Illinois House continues to mull over gas surcharge repeal

(Photo by Rissa Shaw)
Published: Feb. 9, 2022 at 3:01 PM CST
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SPRINGFIELD, Ill. (WGEM) - Continuing previous work on the rise in natural gas costs in Illinois, the House Public Utility Committee looked over legislation that would repeal a legislated surcharge one year early.

In 2013, the General Assembly passed legislation that would allow gas companies to add a surcharge to their bills in order to finance a long list of infrastructure improvements. The list includes updating and upgrading current utility systems.

Consumer and energy advocates argued this legislation was a mistake because it allowed utility companies to bypass the oversight of the Illinois Commerce Commission since the proposed expenses were already approved by law.

“The way the reviews work, the utilities tell ICC ‘this is our plan for spending, this is what we’re going to spend on, this is what we’re going to spend up to,” Director of Governmental Affairs with the Citizens Utility Board Bryan McDaniels said. “Now, because (the General Assembly) understand the separation of powers, (the GA has) already passed this law in 2013 that lays out - it’s got paragraphs of what they’re allowed to spend on.”

“The ICC review isn’t much of one,” he continued.

They argue so long as the legislation stays in place it prevents “meaningful” review and oversight from occurring. The repeal would make utility companies have to get more oversight and review when proposing spending and rate plans. Without action from the house, the current law would automatically be repealed Dec. 31, 2023.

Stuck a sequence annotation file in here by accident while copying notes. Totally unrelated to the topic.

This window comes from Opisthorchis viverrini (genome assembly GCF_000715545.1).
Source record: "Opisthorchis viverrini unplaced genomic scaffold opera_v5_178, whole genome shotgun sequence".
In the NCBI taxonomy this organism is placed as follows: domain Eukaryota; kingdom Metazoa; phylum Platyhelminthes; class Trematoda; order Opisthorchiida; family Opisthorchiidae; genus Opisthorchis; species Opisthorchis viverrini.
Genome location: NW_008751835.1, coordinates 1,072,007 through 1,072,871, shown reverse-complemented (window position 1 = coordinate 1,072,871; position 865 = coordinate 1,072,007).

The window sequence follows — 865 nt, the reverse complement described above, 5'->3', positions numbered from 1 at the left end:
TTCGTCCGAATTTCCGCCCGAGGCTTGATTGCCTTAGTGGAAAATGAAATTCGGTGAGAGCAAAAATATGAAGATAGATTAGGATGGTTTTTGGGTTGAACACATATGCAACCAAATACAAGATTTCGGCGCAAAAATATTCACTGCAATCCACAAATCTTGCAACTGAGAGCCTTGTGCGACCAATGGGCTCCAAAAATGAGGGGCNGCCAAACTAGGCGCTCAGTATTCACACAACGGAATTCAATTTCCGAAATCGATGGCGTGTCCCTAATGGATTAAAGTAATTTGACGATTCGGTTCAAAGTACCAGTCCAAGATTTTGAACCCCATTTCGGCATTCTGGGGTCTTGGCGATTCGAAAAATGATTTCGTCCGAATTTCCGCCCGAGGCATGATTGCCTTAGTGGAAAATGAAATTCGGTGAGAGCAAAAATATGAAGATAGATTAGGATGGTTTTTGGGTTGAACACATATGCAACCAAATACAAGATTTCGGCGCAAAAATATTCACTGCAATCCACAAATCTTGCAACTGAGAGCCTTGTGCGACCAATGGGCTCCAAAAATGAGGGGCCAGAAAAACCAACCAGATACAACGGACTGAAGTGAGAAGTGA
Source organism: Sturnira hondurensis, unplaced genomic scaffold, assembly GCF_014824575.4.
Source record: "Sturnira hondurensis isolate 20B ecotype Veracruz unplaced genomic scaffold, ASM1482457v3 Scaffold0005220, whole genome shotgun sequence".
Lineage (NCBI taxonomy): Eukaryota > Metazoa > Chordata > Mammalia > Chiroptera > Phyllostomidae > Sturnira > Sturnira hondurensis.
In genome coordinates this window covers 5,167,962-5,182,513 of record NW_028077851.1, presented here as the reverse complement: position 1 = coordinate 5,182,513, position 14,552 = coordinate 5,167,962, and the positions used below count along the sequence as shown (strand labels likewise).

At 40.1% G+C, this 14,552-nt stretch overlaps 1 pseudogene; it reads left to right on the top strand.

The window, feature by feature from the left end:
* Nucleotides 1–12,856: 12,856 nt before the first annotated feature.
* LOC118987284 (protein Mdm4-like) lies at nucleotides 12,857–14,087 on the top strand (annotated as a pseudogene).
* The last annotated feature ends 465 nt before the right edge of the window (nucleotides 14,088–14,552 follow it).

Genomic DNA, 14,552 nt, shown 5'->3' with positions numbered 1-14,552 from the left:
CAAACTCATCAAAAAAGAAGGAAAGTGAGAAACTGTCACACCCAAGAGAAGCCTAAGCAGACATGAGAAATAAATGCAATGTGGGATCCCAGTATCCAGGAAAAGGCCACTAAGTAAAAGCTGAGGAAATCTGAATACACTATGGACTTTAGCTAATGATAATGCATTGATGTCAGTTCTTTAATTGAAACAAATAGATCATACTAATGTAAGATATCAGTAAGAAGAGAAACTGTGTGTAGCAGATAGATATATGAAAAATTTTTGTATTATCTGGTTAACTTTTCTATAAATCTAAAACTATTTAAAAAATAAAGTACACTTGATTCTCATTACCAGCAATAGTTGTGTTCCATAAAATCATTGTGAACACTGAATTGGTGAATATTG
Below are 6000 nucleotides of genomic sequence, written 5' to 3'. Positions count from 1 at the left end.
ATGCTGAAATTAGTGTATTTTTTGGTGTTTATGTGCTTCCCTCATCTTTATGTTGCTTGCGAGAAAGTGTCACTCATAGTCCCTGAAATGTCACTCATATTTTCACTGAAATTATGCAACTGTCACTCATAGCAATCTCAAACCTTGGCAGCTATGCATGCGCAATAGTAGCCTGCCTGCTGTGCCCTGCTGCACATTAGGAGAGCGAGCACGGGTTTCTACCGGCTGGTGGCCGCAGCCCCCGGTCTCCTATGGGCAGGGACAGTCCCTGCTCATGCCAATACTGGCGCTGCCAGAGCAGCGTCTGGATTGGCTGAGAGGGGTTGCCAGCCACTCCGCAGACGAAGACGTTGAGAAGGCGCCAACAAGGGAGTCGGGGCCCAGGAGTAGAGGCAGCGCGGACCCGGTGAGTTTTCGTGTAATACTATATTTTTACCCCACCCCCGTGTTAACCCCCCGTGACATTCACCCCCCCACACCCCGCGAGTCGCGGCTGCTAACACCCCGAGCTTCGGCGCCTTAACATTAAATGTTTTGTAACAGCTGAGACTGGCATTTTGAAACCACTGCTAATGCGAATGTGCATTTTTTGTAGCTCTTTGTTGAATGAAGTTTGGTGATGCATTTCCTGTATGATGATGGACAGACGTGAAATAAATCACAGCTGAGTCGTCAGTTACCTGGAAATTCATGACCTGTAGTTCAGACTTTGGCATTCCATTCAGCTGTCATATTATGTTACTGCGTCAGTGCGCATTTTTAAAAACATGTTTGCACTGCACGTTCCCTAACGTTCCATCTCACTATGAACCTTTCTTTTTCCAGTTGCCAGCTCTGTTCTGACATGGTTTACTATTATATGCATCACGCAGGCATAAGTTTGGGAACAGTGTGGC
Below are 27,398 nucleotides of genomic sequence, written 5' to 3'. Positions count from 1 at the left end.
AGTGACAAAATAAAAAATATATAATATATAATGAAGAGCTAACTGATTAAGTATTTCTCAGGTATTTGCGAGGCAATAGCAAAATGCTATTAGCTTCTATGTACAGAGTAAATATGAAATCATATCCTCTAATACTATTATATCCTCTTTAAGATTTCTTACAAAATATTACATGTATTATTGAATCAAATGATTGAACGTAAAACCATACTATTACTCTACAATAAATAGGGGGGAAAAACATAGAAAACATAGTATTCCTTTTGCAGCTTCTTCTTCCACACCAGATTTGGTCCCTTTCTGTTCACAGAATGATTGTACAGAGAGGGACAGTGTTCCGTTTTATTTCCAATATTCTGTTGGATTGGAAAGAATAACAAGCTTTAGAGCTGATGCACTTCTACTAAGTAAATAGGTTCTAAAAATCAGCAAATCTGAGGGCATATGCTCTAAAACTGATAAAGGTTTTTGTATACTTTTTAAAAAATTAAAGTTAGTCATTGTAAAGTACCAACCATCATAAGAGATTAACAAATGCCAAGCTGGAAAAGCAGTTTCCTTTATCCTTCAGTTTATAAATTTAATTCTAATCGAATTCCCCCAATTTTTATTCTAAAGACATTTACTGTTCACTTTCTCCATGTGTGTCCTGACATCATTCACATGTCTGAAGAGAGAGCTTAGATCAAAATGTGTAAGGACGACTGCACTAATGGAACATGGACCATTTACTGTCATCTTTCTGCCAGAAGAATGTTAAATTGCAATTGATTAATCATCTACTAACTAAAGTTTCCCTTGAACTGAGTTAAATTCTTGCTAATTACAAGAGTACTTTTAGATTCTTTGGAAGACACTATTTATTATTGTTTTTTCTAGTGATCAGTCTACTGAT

Industry officials present at the committee argue the commission does have oversight powers, but the continued rises come from necessary investments to keep services up and running.

“The proper investments are being made and there is strong oversight by the ICC,” Eric Kozak of Ameren said.

However, Rep. Maurice West II (D - Rockford), expressed concern that the current spike in rates affects Black and Brown residents disproportionately. He was inspired by his own rise in utility costs, saying in December of 2021 he saw a larger bill than expected.

“Black and brown communities have these surcharges that they have to choose either pay their heating bill to stay warm and go hungry or fill their bellies and be cold,” West said.

“I considered having a payment plan for my own bill, and if I had to do that, I know others are thinking of that as well,” West continued.

Ameren, People’s Gas, and Nicor said they have payment plans available for low-income customers, which they are required to provide by law. Additionally, they attribute the uptick in cost for consumers to the rising cost of natural gas.

“We will work and do anything we can with a customer who is struggling,” Pat Schillinger of People’s Gas said.

Data from the Community Organizing and Family Issues group shows that consumers in Garfield Park, Austin, Wood Lawn, South Shore, Englewood, and other majority-black communities have a significant percentage of customers behind on their payments by a month or more. COFI representative Karen Lusson argues that shows an issue of affordability in natural gas.

“Energy affordability is a racial justice issue,” Lusson said.

The bill did not move out of the committee, but it may get voted on in the coming weeks.

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